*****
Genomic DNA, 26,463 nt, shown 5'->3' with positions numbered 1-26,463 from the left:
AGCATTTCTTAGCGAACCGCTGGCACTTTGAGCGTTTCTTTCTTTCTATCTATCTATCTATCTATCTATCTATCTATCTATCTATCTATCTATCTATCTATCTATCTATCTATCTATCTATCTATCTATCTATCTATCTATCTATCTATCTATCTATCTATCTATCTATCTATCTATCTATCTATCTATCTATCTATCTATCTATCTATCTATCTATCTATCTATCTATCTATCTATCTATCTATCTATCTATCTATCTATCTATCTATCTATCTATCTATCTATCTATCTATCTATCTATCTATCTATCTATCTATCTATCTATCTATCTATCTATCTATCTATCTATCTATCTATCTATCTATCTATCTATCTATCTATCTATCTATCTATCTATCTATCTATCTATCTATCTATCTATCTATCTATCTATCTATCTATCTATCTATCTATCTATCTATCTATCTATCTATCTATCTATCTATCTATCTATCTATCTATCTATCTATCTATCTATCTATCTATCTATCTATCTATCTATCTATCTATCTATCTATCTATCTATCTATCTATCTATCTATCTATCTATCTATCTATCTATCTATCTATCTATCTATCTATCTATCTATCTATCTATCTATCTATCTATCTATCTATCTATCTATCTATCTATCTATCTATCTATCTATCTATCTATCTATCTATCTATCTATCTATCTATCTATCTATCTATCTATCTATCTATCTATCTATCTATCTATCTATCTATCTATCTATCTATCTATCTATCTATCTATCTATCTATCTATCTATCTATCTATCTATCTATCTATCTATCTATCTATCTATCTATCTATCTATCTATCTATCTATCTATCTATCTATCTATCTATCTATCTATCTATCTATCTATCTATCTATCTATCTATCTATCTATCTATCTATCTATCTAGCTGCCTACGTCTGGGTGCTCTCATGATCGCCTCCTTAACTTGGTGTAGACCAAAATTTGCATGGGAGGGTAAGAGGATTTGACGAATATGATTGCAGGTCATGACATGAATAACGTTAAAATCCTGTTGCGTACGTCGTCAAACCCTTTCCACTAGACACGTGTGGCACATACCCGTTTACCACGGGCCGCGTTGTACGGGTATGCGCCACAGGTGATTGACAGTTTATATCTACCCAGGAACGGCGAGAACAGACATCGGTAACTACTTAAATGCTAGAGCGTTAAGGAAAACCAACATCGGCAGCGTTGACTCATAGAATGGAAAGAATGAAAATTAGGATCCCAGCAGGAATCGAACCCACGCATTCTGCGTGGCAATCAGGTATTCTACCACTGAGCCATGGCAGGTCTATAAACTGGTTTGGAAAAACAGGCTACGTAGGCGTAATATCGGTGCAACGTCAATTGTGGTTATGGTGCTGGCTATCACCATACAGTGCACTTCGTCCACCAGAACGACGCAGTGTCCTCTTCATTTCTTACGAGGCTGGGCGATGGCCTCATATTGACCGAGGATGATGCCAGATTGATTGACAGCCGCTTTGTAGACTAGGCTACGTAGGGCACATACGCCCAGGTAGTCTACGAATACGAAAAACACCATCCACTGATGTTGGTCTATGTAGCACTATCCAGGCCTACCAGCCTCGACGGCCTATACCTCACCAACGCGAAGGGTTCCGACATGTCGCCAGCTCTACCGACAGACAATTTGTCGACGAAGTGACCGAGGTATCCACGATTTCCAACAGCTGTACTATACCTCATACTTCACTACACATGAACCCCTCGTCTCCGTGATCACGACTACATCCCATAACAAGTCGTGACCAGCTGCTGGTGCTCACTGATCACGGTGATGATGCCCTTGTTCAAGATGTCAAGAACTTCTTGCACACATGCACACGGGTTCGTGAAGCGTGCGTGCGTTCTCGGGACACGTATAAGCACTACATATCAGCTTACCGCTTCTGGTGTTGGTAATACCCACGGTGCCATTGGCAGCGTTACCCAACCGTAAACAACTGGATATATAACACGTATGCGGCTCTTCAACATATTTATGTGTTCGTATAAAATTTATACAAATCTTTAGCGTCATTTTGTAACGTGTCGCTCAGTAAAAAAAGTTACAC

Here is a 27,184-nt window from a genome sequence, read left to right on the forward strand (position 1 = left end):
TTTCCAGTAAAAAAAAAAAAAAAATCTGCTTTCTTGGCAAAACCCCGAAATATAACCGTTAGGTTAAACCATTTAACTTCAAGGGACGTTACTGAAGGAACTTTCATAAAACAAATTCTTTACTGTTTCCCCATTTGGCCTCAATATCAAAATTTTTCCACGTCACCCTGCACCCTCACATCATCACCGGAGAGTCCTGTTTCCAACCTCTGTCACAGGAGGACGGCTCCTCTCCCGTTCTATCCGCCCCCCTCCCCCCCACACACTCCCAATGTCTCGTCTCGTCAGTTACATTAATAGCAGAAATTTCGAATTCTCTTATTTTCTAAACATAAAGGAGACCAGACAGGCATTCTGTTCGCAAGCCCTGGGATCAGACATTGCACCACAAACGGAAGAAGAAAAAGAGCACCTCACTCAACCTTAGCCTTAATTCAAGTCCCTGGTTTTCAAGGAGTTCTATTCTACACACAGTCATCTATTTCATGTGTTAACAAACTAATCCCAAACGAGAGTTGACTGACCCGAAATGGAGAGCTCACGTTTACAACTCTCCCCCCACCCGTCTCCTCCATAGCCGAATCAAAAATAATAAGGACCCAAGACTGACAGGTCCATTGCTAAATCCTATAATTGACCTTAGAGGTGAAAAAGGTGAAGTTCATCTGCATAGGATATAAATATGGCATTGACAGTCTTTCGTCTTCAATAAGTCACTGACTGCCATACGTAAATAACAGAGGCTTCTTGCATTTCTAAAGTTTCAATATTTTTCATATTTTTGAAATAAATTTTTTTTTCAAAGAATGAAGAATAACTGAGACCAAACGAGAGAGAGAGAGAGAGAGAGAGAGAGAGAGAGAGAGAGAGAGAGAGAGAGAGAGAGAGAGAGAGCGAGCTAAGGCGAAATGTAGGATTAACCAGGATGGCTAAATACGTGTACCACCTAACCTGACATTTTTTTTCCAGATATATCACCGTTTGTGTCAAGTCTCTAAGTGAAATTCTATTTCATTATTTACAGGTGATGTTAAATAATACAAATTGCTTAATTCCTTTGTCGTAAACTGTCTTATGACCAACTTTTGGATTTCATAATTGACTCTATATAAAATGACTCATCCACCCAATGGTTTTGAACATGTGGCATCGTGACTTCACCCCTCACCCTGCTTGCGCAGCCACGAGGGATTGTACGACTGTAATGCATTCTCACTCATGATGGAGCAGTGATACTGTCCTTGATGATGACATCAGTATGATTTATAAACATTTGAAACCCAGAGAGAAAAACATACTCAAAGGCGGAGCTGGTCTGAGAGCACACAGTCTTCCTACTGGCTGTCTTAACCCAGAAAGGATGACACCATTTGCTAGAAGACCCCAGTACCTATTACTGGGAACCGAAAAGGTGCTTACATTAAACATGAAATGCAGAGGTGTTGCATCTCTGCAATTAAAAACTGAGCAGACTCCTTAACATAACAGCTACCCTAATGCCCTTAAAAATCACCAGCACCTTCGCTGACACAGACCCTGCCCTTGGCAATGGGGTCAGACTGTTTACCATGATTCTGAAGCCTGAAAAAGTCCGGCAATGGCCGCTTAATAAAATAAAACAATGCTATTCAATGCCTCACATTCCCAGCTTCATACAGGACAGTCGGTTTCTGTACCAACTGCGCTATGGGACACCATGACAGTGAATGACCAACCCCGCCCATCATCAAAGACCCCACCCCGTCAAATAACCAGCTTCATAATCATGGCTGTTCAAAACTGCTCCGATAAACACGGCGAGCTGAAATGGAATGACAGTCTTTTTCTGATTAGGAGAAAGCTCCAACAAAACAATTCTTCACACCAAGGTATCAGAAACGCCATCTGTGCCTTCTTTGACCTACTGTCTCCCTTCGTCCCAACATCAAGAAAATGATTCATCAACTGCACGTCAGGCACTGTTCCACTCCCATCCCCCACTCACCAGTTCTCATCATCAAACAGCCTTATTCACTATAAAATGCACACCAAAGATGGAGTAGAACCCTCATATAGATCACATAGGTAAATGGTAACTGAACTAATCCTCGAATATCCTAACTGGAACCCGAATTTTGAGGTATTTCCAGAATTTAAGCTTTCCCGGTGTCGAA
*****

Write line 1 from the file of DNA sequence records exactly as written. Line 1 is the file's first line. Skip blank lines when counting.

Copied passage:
Genomic DNA, 26,463 nt, shown 5'->3' with positions numbered 1-26,463 from the left: